“The Truth about Tropes” by YARWA member Linda Budzinski
As a proud member of #BachelorNation, one of my favorite people on Twitter is former Bachelor Sean Lowe, who met his wife, Catherine, during his season in 2013. Just before Thanksgiving, Sean posted a Tweet that made me laugh out loud:
“Catherine has already started watching Lifetime Christmas movies and I think my brain may explode if I have to endure six more weeks of this stuff. Also, somewhat nervous about her leaving me for a small town guy who’s trying to save his family’s business.”
Yep. I watched my share of Lifetime and Hallmark movies over the holidays, and I can attest, that (or something very similar) was the premise of half of them.
Why do romance movies and novels tend toward certain storylines? The answer is simple: Because viewers and readers love them!
Webster’s dictionary defines a trope as, “a common or overused theme or device: cliché.” Cambridge, on the other hand, defines it as, “something such as an idea, phrase, or image that is often used … in a particular type of art.”
I like the Cambridge definition better. This is art, people! Tropes are our palettes, and it takes a skilled artist to use them to create stories that make readers laugh, cry, and swoon.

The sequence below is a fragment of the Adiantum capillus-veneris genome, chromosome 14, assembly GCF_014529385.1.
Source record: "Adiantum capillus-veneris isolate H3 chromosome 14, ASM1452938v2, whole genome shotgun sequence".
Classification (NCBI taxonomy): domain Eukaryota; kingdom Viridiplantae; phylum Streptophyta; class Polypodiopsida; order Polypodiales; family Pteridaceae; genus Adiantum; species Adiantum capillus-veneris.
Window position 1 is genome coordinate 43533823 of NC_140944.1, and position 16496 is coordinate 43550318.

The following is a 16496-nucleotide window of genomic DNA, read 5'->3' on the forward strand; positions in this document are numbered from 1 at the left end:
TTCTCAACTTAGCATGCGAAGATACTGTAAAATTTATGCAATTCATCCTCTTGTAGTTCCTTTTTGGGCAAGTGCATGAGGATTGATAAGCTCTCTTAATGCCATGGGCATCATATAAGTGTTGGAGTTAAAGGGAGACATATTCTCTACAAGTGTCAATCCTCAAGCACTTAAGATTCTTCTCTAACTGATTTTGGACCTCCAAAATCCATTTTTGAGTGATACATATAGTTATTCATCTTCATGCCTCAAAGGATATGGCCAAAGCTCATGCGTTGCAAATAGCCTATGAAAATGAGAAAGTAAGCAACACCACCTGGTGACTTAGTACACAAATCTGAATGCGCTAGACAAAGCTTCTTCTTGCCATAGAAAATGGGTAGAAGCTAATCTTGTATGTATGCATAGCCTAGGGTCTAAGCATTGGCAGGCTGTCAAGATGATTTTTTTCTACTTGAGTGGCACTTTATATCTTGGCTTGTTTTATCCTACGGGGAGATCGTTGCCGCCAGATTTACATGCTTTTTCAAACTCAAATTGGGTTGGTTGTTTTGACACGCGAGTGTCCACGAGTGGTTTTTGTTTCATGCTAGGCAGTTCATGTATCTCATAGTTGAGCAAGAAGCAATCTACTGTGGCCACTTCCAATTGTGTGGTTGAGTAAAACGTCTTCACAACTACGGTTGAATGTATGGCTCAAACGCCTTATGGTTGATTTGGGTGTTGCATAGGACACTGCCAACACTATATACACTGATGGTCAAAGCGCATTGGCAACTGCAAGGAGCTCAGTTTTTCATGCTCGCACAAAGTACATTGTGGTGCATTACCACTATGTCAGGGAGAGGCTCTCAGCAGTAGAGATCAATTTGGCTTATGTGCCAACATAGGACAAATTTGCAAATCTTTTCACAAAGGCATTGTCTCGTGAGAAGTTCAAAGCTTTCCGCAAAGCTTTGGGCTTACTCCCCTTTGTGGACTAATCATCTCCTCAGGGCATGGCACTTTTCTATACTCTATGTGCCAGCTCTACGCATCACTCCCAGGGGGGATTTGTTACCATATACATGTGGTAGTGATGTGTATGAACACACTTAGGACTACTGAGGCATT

As YA romance writers, tropes are our friends, because readers—and especially romance readers—know what they like. And YA romance readers, bloggers, agents, and influencers are not shy about seeking out or recommending their favorite tropes, whether those be “friends to more,” “opposites attract,” “forbidden love,” “sports romance” or any of the 145 Romance Tropes (yes, 145!) identified by Jill Williamson on her blog.
Bottom line: Your YA romance novel probably includes at least one, and probably several, tropes. Know what they are and don’t be afraid to use them to target readers who love those types of stories.
(Also, if you’re not already following @SeanLowe09, you should be. He’s hilarious.)
Linda Budzinski is author of four YA romance novels, including YARWA 2015 Rosemary Award winner The Boyfriend Whisperer. www.lindabudzinski.com
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